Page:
There's a related point that even if there's only one question on the ballot, there's still a decent case to be made for having multiple referendums on that single question. As it was unlikely that negotiations or consensus on indepedence or even agreement on certain flavours of devolution could be reached before the vote (although Kellner pointed out, a lot of it will become apparent within the campaign) Panel A were quite keen on the need for two referendums, one enabling negotiations and another post-negotiations binding referendum for agreement to terms and Trench similarly supports this. In Panel B, Sullivan indicated that the ERS wasn't wholly supportive of that (or at least, much less than their evidence would suggest).
Panel A raised concerns about the content of Devo-Max, mainly that it's as yet ill-defined and needs to be more so before the referendum (the arrival of devo-plus on the scene may or may not change this situation). Bogdanor put forward that if it's an option it not only needs to be defined but needs to be shown what is on offer is genuinely an option from Westminster. Noton pointed out that the North-East devolution, welsh powers and AV referendums had outcomes that were well-known and thought out before the election. He argues that it's fundamentally a unionist proposal and it's up to the unionist side to define it (which raises the question of who's actually for the status quo, but we'll get to that in a bit). McLean again argued that it isn't realistic for all the negotiations to happen ahead of time, hence the idea of a second confirming referendum.
Ghose and Sullivan agreed that a three option referendum could probably have three campaigns, which brings up the issue that the Political Parties, Elections and Referendums Act 2000 (PPERA) has an 'all or nothing' rule for having a designated lead campaign, something that could be interesting in a three-way referendum as it's not at all clear who the groups that would argue for each option would be - you'd expect a common unionist position to emerge and it's not clear if that would be devo-max or the status quo. Depending on the exact details of a devolution option, there might of course be a three-way split but in the event that this doesn't happen it's not clear if any lead campaigns are allowed (Referendum legislation could of course amend PPERA to allow a minimum of two).
How should a multi-question referendum be conducted?
In terms of precedent, the New Zealand electoral system referendum was mentioned by Kelner, Sullivan and Hazell as an example of how a multi-option referedum might be conducted. This is is one sense good precedent being a multi-option referendum from a Westminster style parliamentary democracy, but as it's the example that comes up again and again it does illustrate that this is relatively new ground and the door is open for pretty much anything to happen here and create precedent. Kellner also pointed out the 1997 Scottish devolution referendum was effectively a three option vote, so it's not completely without UK precedent, although in this case all three camps would stronger options. Similarly Norton brought up the North East 2004 referendum as an example but also pointed out as the second question was a subsidiary question, all campaigning focused on the first question.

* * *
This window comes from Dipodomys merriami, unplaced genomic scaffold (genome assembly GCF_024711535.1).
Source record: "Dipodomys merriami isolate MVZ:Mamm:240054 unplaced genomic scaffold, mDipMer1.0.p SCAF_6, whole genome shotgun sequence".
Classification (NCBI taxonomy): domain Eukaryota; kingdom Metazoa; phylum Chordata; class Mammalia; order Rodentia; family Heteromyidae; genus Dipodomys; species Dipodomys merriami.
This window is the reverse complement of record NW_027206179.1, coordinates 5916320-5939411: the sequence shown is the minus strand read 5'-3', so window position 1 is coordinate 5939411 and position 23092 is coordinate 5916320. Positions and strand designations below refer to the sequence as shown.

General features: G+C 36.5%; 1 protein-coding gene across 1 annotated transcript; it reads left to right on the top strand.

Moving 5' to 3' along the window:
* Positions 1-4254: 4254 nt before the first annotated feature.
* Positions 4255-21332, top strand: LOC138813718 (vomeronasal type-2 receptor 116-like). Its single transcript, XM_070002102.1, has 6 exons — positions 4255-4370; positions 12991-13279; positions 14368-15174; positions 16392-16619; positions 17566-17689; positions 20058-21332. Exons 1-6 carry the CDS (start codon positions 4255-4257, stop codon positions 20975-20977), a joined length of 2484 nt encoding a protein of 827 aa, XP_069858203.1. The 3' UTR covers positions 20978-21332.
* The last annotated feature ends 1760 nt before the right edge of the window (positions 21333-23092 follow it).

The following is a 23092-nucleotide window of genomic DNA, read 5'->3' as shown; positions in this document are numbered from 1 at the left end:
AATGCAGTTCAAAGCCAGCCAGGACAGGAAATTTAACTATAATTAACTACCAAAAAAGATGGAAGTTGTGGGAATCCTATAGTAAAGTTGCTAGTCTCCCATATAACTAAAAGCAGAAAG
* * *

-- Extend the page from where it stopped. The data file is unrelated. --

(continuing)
The SNP's double question (the problems with which I went into here) seems to have mostly gone away at this point and Panel A were divided on the best way to go foward. Kellner has previously written something helpful about the five possible ways of doing thisand he and McLean both favoured a ballot that allowed people to rank '1' and '2' which is then counted by the Condorcet method. In the unlikely event of a Condorcet loop, McLean would want something in the referendum legislation to deal with it and suggests defaulting to the status quo. Bogdanor suggested a three option ballot with a later run-off election and Curtice a gateway question approach, with the first question giving a choice for independence and if that fails, question two giving the choice between status quo and devo max. The ERS favours a different gateway question, with the first being a question about change in principle, the second then being a choice between the two change options.
As Alan Reid called Sullivan on, the problem with the ERS question is it only allows the status quo to a voter's first or last preference and 'Devo Max, status quo, independence' is a perfectly likely ordering (and such a voter could end up empowering their least favoured option by voting in accordance with their most) - a similar problem holds for Curtice (it's the flaw of the gateway question in principle) but in this case it's independence that can only be placed first or last, something that's possibly more in key with actual preferences. McLean and Kellner were opposed to runoffs and AV on the grounds that an option like Devo Max could be the Condorcet winner and the consensus choice but if it came third in the first round it'd be removed. Panel B very briefly ventured onto this territory giving us the memorable moment of a former member of the Yes to Fairer Votes campaign saying 'it wouldn't work' but alas they didn't go further into it. Trench questioned if you could get a mandate from preferential voting, but this would presumably be less of an issue with a run-off referendum.